Welcome to the Aurantia Chapter DAR
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The Aurantia Chapter, Daughters of the American Revolution, was organized on December 10, 1905. Aurantia was the six hundred ninety-fourth chapter of the National Society Daughters of the American Revolution and the ninth chapter to organize in California. Riverside, California, birthplace of the sweet, seedless, Washington Navel orange, was the "centre of the greatest orange growing district in the world," according to the local advertising literature when Aurantia Chapter organized. The name Aurantia, meaning golden, was chosen from a botanical name for the orange tree Citrus Aurantium.
Eliza Tibbets planted the first two Washington Navel orange trees at her home in Riverside. The Parent Navel Orange Tree pictured below on the left, was moved to Low Park, on the southwest corner of Magnolia and Arlington, in 1902, and is marked as California State Historical Landmark no. 20. The other Parent Navel Orange Tree was transplanted in the courtyard of the Glenwood Mission Inn by President Theodore Roosevelt on May 8, 1903. That tree died in 1922 and was removed in 1923.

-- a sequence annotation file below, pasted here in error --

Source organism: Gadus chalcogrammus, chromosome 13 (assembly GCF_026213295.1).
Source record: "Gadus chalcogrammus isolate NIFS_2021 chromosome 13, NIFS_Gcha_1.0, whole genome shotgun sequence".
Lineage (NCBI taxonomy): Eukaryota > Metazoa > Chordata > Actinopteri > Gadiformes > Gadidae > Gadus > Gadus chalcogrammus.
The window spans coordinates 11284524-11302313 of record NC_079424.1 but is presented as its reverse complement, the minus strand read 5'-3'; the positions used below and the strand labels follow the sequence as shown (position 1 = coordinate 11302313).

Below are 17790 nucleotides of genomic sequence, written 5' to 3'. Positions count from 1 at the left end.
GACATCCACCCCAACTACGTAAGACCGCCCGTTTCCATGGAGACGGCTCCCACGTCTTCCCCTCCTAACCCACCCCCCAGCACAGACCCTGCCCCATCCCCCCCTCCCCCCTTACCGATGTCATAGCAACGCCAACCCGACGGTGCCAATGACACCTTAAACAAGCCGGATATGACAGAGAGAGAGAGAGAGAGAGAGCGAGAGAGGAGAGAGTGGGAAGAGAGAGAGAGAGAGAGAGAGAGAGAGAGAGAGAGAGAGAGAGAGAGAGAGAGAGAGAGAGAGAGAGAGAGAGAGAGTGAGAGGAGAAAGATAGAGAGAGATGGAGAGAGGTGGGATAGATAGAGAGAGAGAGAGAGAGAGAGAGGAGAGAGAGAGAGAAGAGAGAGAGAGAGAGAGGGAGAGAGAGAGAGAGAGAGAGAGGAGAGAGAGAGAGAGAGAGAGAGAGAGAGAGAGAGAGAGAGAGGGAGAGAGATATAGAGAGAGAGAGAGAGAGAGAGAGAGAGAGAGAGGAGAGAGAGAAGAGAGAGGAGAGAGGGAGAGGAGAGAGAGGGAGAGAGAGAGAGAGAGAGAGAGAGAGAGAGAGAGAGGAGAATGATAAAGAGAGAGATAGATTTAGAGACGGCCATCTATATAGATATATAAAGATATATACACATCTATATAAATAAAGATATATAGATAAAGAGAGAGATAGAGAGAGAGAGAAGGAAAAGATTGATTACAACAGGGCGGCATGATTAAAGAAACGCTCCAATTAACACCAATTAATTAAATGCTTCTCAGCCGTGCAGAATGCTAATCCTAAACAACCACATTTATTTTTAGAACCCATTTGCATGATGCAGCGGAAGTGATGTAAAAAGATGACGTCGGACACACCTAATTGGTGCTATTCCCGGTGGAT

The minutes of the January 9, 1924 Aurantia Chapter meeting record the presentation of a gavel made of wood from the Parent Navel Orange Tree that had stood in the courtyard of the Mission Inn. It was presented by two chapter members, Marion Clark Miller and Alice Miller Hutchings. A motion to add a silver plate with an inscription to the gavel passed on June 14, 1926. This gavel is still in use by our chapter and one of our most treasured possessions.
Inscription on the gavel reads:
“Wood of Parent Navel Orange Tree
Aurantia Chapter, DAR Riverside, California
From Frank A Miller, 1924”